Antibiotic resistance, and multi-drug resistance, is a major public health threat. A new study publishing in PLOS Computational Biology finds conditions where restricting certain antibiotics may increase the frequency of multiple drug resistance.
Uri Obolski and Prof. Lilach Hadany and colleagues used a mathematical model and electronic medical records data to show that drug restriction may also lead to results opposite of those desired. Restriction might facilitate the spread of resistant pathogens, due to ineffective treatment with antibiotics that have high resistance frequencies.
If bacterial spread between patients is significant, the advantages of deliberately using the restricted antibiotics can outweigh the disadvantages, and lead to fewer instances of bacteria resistant to all available drugs in the long term as well as more effective treatment in the short term. These results have important implications for drug usage strategies and lead to rethinking the optimal ways of minimizing multiple drug resistance.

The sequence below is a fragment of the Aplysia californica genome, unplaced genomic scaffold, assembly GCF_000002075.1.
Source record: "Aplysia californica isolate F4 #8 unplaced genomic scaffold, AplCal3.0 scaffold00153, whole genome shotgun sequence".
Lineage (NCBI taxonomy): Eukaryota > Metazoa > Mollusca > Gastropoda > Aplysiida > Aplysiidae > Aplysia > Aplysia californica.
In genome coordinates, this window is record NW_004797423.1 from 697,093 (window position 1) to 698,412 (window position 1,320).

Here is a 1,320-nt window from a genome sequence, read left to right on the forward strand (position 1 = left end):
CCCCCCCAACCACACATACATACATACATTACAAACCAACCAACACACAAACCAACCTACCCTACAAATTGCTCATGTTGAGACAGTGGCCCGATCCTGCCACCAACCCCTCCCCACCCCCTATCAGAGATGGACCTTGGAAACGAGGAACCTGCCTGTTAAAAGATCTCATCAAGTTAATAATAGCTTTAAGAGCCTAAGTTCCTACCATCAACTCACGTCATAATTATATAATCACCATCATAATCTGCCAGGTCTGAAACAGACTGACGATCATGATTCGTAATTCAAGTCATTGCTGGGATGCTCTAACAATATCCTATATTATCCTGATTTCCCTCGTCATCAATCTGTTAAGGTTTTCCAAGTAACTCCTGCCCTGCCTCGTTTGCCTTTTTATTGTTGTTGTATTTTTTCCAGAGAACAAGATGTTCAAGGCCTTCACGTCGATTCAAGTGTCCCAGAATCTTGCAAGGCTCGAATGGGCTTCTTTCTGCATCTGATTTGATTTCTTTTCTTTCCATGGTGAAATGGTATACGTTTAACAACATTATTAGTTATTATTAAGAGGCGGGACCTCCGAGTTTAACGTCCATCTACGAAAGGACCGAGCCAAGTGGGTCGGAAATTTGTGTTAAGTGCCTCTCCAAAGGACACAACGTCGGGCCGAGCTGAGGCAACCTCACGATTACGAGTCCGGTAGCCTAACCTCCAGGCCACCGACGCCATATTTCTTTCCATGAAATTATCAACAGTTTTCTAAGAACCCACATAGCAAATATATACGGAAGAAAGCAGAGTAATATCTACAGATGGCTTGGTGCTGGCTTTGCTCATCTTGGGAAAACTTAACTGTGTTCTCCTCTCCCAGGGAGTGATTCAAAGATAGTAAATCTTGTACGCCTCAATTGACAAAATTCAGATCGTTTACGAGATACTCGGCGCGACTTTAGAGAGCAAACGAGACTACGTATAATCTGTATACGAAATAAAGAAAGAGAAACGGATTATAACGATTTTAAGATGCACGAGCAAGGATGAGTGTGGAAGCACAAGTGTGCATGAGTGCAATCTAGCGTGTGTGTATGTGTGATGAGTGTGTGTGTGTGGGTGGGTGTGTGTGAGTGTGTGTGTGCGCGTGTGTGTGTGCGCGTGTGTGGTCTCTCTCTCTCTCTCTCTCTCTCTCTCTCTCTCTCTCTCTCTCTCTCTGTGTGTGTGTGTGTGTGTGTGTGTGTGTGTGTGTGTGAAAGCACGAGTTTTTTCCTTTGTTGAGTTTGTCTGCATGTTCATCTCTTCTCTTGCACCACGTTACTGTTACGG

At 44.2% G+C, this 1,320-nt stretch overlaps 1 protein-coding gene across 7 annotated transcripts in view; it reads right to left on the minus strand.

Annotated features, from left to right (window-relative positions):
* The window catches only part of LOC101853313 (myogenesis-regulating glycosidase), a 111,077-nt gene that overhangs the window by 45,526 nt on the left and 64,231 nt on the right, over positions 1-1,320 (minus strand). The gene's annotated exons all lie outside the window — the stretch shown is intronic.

The study was performed by means of mathematical modeling, relying on data from the literature and from estimates of drug resistance using blood culture results of patients from Rabin Medical Center, Israel. Further clinical investigation, examining cultures of other infections and performing more clinical research will help ascertain and generalize the optimal conditions for drug restriction.
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Contact: Lilach Hadany
Address: Tel Aviv University
Molecular Biology and Ecology of Plants
Tel Aviv, 69978
Citation: Obolski U, Stein GY, Hadany L (2015) Antibiotic Restriction Might Facilitate the Emergence of Multi-drug Resistance. PLoS Comput Biol 11(6):e1004340. doi:10.1371/journal.pcbi.1004340
Funding: This research has been supported in part by the Israeli Science Foundation 1568/13 (LH), and by a fellowship from the Manna Program in Food Safety and Security (UO). The funders had no role in study design, data collection and analysis, decision to publish, or preparation of the manuscript.
Competing Interests: The authors have declared that no competing interests exist.
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